Journal of Horticulture and Practical Gardening, 27: 141 (August 17, 1893)

THE EARLY HISTORY OF THE PANSY
William Dean, Birmingham.

When Mr. James Simkins determined to bring out his Pansy book for the encouragement of amateur cultivators, he asked me to write a history of the florists' Pansy from its earliest stage of improvement from the wild Pansy of the field. I did so, to the best of my ability, in the first edition of the work, published in 1889, giving coloured illustrations of some of our first Pansies of more than half a century since. I also wished to place on record the fact that Mr. Thompson, then gardener to Lord Gambier, Iver, near Uxbridge, was the first to take the Pansy in hand, at the instigation of his employer and his daughter, who took to their gardener some plants of the wild Pansy found growing in the fields on the estate.

In a letter from a very able and esteemed correspondent of the Journal received by me, he refers to a conversation betwixt himself and Mr. Sweet, also one of your contributors, to the effect that Mr. Sweet has had conversations with old florists about Kilbarchan as to Pansies being grown in that locality as early as 1812 or 1813, and that the improvement in the Pansy might have been carried on simultaneously in England and Scotland. The date when Mr. Thompson first took the wild Pansy in hand was 1813 or 1814, and those who wish for the information I gave as to its earliest history can find it by referring back to Mr. Simkins's Pansy book, and for a history of the Fancy Pansy to the Journal of Horticulture for July 26th, 1883, written by me.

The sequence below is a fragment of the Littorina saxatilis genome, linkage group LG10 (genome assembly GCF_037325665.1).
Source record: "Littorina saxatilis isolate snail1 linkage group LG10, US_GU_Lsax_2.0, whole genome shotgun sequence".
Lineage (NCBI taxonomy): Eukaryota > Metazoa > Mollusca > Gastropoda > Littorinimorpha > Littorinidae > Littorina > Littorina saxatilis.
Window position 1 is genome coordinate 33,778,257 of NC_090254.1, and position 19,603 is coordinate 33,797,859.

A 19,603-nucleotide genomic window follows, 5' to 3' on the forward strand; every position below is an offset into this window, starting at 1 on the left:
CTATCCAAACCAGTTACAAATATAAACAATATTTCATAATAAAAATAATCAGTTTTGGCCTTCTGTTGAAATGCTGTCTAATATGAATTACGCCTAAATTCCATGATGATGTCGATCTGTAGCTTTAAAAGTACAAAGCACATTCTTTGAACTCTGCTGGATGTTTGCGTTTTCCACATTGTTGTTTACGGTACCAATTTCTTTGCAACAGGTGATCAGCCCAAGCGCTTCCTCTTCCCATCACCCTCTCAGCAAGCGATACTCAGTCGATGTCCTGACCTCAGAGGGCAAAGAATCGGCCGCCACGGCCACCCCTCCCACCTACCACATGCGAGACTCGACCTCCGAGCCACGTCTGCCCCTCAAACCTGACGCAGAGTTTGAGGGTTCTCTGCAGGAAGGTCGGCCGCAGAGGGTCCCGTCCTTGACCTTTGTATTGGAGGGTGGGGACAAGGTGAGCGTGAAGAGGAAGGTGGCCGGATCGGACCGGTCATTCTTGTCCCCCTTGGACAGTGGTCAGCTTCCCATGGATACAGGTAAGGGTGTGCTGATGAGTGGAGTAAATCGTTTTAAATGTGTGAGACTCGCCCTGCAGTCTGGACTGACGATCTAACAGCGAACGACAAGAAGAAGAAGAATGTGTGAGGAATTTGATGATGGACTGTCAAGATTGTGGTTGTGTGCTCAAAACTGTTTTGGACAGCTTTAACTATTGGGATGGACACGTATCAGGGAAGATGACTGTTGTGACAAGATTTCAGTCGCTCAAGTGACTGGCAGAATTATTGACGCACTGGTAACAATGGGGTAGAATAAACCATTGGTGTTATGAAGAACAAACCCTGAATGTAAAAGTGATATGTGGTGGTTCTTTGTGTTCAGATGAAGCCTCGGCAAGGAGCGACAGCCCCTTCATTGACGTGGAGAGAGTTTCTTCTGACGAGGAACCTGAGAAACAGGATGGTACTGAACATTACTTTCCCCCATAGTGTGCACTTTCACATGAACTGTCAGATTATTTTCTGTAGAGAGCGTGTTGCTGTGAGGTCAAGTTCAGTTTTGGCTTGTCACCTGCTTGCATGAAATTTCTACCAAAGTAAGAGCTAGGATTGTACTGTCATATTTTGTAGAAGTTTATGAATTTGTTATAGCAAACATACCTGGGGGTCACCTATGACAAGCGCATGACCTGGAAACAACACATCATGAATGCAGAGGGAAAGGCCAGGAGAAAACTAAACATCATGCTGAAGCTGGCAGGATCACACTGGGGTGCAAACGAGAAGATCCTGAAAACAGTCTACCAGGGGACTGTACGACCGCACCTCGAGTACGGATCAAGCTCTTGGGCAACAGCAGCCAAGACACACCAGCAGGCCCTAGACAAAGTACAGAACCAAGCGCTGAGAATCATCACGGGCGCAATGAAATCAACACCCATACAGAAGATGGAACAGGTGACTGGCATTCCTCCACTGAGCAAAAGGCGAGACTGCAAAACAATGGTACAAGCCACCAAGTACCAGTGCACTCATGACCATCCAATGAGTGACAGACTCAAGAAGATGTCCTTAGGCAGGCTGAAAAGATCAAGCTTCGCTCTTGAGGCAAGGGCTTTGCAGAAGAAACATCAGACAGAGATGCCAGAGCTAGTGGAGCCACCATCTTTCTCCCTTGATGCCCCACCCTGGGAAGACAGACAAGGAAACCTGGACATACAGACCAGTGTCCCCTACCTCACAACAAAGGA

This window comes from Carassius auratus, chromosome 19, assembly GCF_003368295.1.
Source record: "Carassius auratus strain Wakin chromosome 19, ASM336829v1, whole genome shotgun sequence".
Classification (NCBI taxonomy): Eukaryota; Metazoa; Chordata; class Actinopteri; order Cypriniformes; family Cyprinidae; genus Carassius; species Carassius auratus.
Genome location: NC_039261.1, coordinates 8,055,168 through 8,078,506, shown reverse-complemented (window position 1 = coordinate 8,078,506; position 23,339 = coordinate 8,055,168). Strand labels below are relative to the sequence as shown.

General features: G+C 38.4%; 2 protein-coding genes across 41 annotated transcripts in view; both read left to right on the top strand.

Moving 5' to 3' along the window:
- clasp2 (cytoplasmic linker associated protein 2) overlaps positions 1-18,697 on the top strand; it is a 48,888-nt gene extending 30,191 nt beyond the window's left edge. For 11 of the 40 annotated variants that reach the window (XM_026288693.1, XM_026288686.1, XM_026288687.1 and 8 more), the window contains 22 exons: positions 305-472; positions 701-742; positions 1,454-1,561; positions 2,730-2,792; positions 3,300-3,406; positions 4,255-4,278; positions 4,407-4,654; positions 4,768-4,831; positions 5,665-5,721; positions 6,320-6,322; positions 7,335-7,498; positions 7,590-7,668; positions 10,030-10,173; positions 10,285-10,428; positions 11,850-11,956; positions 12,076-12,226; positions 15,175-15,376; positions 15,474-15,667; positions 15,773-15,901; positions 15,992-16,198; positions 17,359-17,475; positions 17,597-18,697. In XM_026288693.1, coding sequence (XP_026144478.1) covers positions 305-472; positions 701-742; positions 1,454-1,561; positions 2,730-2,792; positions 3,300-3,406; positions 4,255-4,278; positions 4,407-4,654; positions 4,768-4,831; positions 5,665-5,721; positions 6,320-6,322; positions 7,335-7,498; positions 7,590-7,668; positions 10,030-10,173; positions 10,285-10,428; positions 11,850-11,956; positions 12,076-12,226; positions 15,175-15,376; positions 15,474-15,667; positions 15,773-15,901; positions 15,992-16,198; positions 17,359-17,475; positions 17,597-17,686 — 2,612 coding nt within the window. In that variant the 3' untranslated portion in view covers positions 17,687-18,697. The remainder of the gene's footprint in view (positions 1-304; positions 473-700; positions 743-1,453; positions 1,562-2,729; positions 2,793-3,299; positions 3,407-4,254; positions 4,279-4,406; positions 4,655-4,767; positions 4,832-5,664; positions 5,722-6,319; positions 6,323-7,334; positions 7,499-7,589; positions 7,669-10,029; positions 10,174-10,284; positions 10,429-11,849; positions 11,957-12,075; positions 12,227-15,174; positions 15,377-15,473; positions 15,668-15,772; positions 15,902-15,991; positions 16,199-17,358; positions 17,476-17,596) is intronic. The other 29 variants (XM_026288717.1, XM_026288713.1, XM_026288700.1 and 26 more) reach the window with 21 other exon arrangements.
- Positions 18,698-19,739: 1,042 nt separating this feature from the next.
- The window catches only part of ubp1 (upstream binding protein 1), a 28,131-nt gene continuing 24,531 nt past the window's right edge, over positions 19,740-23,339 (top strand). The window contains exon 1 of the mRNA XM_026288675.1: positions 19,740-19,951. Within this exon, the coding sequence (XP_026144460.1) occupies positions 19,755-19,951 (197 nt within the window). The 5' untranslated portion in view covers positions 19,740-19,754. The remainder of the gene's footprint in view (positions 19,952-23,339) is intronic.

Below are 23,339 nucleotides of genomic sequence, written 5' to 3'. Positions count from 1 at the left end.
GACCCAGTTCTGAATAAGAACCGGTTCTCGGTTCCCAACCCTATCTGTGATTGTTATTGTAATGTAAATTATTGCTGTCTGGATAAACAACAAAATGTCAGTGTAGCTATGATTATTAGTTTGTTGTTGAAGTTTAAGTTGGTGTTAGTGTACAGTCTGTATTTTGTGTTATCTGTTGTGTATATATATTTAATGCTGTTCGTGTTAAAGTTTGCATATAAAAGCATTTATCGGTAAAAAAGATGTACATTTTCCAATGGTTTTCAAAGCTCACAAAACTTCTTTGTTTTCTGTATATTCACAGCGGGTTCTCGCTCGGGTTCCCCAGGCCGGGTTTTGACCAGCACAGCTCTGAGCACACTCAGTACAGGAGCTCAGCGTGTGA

In order to try and find out if our Scottish florists really took the Pansy in hand at the time Thompson did, I have searched through volumes of Harrison's "Floricultural Cabinet" from the first volume (1833), and others up to 1840, and although florists' flowers were thoroughly discussed and their treatment and culture given through the "Cabinet," I cannot anywhere find any information as to any Scottish florists having taken them in hand at that early period, or any record of any Scottish-raised varieties.

1834
1836
1837